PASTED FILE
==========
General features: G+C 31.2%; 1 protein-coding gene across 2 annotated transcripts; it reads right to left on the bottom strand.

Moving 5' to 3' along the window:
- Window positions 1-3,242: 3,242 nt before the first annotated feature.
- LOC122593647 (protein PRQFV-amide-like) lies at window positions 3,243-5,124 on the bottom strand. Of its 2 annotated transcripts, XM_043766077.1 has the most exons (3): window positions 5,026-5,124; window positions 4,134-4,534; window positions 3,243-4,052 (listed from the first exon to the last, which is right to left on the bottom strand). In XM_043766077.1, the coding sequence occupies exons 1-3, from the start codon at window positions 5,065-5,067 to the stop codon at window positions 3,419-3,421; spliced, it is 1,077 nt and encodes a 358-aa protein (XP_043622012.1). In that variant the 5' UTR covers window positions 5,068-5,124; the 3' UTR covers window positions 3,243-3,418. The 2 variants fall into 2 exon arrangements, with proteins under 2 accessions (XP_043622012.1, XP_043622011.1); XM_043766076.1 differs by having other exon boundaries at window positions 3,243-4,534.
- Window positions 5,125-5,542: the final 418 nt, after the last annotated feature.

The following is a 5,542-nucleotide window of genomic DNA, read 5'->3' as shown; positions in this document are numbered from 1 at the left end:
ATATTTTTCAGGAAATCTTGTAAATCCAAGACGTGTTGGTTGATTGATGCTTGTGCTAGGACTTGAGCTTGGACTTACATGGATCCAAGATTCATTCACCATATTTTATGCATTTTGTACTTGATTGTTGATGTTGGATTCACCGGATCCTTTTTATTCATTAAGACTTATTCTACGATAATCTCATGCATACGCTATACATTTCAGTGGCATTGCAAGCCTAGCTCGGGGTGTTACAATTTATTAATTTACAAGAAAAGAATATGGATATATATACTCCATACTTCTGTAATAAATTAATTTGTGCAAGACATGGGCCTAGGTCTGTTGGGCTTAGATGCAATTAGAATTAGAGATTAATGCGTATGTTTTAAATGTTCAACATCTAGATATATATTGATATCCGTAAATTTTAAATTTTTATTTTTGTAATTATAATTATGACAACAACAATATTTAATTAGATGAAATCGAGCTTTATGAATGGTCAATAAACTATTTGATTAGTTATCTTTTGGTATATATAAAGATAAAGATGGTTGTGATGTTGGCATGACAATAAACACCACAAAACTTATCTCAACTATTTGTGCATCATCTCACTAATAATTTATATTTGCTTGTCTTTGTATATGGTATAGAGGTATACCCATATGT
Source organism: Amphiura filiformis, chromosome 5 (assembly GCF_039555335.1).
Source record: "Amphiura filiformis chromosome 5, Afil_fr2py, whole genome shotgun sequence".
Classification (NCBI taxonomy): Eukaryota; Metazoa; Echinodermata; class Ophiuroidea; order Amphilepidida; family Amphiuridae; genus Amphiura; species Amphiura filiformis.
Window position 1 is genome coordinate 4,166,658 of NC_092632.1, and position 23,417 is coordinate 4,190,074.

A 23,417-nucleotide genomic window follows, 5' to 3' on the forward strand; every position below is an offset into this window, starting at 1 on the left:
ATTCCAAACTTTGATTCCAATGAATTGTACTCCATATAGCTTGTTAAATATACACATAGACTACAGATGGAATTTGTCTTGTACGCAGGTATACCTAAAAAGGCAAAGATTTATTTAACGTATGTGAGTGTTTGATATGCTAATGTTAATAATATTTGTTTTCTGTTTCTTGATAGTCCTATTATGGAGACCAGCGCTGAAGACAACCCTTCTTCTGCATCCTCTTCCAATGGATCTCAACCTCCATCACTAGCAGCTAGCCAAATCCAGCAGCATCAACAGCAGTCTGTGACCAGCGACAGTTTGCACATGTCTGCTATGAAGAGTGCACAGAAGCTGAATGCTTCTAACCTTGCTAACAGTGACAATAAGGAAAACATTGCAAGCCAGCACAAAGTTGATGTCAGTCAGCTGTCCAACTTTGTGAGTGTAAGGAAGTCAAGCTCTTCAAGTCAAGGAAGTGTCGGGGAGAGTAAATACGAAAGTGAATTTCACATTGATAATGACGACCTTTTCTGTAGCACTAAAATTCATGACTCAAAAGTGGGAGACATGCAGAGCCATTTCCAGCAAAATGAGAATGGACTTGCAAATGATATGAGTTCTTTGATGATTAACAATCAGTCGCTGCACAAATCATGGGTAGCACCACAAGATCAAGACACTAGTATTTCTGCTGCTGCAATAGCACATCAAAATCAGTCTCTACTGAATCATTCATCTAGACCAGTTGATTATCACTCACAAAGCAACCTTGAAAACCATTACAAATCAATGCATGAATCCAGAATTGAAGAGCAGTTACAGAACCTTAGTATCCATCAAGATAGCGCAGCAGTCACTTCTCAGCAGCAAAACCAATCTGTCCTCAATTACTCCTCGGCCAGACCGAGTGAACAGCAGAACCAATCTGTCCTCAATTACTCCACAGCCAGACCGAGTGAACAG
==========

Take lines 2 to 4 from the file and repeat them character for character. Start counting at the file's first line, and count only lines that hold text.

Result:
Moving 5' to 3' along the window:
- Window positions 1-3,242: 3,242 nt before the first annotated feature.
- LOC122593647 (protein PRQFV-amide-like) lies at window positions 3,243-5,124 on the bottom strand. Of its 2 annotated transcripts, XM_043766077.1 has the most exons (3): window positions 5,026-5,124; window positions 4,134-4,534; window positions 3,243-4,052 (listed from the first exon to the last, which is right to left on the bottom strand). In XM_043766077.1, the coding sequence occupies exons 1-3, from the start codon at window positions 5,065-5,067 to the stop codon at window positions 3,419-3,421; spliced, it is 1,077 nt and encodes a 358-aa protein (XP_043622012.1). In that variant the 5' UTR covers window positions 5,068-5,124; the 3' UTR covers window positions 3,243-3,418. The 2 variants fall into 2 exon arrangements, with proteins under 2 accessions (XP_043622012.1, XP_043622011.1); XM_043766076.1 differs by having other exon boundaries at window positions 3,243-4,534.